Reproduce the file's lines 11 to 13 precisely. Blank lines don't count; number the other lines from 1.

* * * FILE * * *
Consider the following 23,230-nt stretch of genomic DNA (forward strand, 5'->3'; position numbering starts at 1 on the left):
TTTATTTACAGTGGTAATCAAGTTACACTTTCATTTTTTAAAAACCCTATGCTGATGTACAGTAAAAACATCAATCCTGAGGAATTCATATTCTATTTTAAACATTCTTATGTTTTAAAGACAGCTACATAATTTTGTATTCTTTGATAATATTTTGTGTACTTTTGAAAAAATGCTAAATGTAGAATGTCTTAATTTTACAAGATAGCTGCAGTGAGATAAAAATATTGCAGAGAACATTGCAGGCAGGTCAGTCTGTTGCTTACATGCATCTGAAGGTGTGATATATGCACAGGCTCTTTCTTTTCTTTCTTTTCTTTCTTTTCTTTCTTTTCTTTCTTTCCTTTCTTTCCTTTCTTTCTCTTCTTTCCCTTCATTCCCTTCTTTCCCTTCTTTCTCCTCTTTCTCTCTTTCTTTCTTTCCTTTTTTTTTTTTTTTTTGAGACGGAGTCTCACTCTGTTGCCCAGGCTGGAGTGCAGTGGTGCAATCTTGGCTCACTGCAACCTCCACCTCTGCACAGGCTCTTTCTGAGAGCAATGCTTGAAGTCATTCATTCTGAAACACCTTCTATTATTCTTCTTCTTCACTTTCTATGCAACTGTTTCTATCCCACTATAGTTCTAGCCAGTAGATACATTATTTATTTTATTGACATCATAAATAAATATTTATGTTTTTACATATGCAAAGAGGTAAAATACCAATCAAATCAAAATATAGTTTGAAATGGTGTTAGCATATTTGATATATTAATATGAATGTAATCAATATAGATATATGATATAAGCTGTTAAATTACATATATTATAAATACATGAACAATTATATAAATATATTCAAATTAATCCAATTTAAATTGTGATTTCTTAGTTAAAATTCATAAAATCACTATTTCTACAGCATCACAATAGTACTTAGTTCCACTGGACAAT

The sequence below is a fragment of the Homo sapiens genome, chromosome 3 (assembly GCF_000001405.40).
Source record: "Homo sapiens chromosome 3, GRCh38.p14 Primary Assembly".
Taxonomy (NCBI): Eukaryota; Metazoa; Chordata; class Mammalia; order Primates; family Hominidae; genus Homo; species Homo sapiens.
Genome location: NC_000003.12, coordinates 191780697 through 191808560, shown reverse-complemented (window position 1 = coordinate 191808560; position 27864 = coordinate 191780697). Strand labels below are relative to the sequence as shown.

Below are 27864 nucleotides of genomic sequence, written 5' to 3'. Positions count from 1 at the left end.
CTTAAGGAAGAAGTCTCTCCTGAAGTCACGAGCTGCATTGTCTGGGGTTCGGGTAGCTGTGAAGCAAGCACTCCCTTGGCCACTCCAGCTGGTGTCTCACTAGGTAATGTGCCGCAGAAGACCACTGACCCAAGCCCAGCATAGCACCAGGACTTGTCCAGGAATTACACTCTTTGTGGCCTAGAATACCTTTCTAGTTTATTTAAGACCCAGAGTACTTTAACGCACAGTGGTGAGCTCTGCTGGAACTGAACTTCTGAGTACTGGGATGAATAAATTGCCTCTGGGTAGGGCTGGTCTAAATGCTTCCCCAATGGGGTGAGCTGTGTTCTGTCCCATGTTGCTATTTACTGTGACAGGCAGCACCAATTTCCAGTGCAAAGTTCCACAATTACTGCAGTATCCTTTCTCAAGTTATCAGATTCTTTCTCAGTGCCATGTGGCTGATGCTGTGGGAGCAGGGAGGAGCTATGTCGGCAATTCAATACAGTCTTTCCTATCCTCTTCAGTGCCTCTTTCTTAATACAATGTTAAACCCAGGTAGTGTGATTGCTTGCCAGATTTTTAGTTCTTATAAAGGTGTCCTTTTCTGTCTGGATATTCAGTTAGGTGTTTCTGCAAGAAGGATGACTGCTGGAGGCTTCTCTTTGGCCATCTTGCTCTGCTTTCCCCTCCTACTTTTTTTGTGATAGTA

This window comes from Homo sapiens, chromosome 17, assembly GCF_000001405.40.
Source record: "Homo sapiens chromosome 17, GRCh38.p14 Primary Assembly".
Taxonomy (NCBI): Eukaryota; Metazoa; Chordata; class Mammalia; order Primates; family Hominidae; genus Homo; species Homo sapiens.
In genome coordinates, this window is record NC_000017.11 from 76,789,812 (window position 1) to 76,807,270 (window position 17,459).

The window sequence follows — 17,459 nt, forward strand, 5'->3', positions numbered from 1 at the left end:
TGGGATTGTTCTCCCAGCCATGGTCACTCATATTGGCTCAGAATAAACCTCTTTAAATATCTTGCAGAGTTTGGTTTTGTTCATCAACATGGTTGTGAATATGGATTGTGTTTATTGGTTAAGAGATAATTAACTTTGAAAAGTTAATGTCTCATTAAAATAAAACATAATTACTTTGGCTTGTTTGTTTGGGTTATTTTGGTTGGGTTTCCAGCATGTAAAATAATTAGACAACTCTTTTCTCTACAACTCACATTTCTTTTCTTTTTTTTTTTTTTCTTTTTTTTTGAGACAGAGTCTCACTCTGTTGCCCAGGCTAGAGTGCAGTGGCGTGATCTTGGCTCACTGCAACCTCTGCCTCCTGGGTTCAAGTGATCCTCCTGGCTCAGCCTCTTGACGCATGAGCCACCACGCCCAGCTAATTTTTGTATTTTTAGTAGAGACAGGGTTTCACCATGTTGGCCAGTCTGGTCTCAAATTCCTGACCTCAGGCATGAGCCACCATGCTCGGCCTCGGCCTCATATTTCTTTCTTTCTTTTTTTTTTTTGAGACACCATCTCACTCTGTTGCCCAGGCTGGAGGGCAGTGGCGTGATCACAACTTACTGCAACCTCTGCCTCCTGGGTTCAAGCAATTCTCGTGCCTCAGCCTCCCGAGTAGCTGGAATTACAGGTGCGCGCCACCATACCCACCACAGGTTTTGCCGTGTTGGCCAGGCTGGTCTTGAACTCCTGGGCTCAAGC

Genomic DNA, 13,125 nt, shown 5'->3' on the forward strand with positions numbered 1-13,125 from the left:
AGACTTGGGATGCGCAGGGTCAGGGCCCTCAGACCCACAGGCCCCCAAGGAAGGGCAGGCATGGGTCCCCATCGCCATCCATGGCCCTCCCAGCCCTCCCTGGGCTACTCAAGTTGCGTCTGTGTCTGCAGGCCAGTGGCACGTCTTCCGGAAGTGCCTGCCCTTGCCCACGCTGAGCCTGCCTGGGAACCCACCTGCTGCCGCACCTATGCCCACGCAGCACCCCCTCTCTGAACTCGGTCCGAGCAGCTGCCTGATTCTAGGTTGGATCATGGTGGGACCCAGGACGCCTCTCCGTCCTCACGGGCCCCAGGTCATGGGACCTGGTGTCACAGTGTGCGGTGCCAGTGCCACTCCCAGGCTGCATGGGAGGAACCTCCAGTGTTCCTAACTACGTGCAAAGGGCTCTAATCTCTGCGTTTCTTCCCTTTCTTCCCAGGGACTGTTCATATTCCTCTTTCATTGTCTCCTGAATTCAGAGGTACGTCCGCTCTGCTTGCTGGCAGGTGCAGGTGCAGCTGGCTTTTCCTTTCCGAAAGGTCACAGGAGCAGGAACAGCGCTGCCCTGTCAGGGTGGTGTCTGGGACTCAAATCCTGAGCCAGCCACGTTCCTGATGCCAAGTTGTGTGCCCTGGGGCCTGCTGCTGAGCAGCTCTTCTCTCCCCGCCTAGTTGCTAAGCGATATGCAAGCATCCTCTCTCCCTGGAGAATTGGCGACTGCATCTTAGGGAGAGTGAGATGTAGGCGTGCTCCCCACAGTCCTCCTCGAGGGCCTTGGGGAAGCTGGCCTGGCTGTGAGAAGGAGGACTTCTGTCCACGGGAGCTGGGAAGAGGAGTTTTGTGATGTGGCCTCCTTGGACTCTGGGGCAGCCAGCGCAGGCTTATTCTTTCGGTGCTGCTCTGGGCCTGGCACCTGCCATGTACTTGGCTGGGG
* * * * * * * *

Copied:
Taxonomy (NCBI): Eukaryota; Metazoa; Chordata; class Mammalia; order Primates; family Hominidae; genus Homo; species Homo sapiens.
In genome coordinates, this window is record NC_000017.11 from 76,789,812 (window position 1) to 76,807,270 (window position 17,459).

The window sequence follows — 17,459 nt, forward strand, 5'->3', positions numbered from 1 at the left end: